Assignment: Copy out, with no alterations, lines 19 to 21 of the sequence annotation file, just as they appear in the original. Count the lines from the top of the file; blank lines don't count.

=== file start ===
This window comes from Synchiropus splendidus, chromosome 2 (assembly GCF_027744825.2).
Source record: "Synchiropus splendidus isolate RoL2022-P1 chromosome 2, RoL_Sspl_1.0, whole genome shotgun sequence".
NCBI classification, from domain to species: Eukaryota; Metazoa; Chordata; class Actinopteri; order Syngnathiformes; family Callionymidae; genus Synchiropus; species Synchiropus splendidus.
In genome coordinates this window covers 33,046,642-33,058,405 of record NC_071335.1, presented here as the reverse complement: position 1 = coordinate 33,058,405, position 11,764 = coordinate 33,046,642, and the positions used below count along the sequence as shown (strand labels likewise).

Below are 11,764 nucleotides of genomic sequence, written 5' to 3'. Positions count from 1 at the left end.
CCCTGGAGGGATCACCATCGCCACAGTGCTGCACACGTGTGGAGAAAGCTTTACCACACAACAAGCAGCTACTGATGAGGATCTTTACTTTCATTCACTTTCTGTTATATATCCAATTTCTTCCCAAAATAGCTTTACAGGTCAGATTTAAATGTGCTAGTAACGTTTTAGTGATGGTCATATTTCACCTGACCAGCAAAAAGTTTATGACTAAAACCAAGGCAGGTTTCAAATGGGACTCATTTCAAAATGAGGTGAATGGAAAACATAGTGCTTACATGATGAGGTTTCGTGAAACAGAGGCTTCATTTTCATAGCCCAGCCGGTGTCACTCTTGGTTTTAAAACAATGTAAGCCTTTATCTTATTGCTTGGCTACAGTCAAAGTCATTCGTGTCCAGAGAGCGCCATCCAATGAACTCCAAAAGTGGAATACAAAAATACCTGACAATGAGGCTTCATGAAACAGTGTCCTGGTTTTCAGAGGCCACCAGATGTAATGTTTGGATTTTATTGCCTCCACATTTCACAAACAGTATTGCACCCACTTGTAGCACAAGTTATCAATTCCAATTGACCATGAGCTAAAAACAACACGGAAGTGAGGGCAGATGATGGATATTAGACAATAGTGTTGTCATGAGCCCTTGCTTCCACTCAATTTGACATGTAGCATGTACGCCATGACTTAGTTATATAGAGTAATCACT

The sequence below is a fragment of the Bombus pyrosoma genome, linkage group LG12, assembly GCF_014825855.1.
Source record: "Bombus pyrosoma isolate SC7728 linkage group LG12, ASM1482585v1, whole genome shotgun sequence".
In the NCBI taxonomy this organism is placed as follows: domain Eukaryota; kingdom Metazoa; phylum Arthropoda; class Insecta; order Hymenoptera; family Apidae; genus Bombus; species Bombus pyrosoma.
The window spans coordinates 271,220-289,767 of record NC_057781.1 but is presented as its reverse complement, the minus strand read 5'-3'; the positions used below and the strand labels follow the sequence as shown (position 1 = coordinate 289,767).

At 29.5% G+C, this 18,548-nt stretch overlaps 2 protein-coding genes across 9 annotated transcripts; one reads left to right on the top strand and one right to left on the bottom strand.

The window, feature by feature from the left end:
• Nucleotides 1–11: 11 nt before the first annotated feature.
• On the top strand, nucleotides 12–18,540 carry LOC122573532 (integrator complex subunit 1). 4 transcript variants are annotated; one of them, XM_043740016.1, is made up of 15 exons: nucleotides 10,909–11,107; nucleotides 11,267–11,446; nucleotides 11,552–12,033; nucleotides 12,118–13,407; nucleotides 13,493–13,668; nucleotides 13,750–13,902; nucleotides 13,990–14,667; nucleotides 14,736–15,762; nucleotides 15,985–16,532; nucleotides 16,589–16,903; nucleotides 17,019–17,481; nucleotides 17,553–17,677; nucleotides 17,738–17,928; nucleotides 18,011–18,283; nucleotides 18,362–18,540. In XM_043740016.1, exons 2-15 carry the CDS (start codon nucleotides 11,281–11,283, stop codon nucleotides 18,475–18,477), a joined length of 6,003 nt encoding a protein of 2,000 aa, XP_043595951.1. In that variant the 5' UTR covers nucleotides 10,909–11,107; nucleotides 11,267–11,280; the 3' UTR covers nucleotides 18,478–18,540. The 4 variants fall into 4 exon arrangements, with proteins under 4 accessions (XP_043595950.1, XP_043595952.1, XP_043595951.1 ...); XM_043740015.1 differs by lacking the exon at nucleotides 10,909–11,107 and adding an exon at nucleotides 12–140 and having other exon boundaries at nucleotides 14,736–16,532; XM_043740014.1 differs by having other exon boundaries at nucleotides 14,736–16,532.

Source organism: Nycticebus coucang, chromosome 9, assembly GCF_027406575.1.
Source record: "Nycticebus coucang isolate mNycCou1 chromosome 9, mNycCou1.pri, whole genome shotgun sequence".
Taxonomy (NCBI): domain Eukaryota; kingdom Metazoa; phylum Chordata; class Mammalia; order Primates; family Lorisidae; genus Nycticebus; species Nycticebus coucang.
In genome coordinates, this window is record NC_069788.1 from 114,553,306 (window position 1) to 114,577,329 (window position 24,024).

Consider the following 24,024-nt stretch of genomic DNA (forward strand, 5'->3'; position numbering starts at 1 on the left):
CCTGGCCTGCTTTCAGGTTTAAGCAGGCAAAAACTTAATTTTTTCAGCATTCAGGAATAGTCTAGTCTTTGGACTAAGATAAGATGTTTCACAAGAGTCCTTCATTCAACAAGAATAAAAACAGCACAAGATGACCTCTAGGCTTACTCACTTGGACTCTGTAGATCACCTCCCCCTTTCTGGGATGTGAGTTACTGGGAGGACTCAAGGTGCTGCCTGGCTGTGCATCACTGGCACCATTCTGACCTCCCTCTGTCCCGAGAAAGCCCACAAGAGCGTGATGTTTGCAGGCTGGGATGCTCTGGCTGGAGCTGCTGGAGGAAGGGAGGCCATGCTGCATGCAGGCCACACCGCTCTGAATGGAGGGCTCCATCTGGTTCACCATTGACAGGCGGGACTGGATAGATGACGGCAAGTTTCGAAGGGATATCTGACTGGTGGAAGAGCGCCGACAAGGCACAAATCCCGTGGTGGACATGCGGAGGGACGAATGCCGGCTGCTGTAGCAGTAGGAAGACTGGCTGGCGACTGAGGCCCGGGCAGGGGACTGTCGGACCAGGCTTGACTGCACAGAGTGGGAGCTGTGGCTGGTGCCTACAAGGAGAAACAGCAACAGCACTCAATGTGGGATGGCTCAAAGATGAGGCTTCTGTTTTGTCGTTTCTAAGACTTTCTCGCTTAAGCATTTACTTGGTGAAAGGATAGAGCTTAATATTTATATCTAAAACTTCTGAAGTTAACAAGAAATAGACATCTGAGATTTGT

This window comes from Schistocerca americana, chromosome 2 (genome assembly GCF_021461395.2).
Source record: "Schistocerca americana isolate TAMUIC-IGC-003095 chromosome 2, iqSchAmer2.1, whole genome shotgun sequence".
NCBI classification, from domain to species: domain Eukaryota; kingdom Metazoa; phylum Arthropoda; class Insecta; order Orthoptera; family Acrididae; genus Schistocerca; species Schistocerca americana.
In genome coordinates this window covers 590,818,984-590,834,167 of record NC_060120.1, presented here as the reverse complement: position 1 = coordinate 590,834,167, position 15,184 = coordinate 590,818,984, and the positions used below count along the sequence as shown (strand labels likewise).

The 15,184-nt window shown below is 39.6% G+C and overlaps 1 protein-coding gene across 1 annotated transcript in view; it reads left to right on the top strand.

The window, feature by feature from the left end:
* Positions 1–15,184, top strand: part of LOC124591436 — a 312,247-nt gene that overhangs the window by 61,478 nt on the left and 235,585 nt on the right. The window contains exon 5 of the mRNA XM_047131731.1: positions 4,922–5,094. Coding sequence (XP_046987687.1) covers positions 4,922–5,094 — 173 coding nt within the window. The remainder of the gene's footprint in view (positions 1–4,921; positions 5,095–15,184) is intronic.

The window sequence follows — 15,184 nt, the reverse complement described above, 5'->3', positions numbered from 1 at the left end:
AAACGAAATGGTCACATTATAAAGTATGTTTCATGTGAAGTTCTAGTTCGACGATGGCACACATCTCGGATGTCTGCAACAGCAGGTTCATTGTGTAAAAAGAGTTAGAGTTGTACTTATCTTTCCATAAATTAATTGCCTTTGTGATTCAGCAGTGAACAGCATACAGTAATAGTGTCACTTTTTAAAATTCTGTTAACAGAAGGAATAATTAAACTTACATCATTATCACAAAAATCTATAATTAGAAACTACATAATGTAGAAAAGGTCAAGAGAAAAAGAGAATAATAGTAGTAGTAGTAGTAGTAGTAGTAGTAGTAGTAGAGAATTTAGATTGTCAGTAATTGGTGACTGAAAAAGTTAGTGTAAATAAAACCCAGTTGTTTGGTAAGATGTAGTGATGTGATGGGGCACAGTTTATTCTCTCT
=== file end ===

Consider the following 24,024-nt stretch of genomic DNA (forward strand, 5'->3'; position numbering starts at 1 on the left):
CCTGGCCTGCTTTCAGGTTTAAGCAGGCAAAAACTTAATTTTTTCAGCATTCAGGAATAGTCTAGTCTTTGGACTAAGATAAGATGTTTCACAAGAGTCCTTCATTCAACAAGAATAAAAACAGCACAAGATGACCTCTAGGCTTACTCACTTGGACTCTGTAGATCACCTCCCCCTTTCTGGGATGTGAGTTACTGGGAGGACTCAAGGTGCTGCCTGGCTGTGCATCACTGGCACCATTCTGACCTCCCTCTGTCCCGAGAAAGCCCACAAGAGCGTGATGTTTGCAGGCTGGGATGCTCTGGCTGGAGCTGCTGGAGGAAGGGAGGCCATGCTGCATGCAGGCCACACCGCTCTGAATGGAGGGCTCCATCTGGTTCACCATTGACAGGCGGGACTGGATAGATGACGGCAAGTTTCGAAGGGATATCTGACTGGTGGAAGAGCGCCGACAAGGCACAAATCCCGTGGTGGACATGCGGAGGGACGAATGCCGGCTGCTGTAGCAGTAGGAAGACTGGCTGGCGACTGAGGCCCGGGCAGGGGACTGTCGGACCAGGCTTGACTGCACAGAGTGGGAGCTGTGGCTGGTGCCTACAAGGAGAAACAGCAACAGCACTCAATGTGGGATGGCTCAAAGATGAGGCTTCTGTTTTGTCGTTTCTAAGACTTTCTCGCTTAAGCATTTACTTGGTGAAAGGATAGAGCTTAATATTTATATCTAAAACTTCTGAAGTTAACAAGAAATAGACATCTGAGATTTGT

This window comes from Schistocerca americana, chromosome 2 (genome assembly GCF_021461395.2).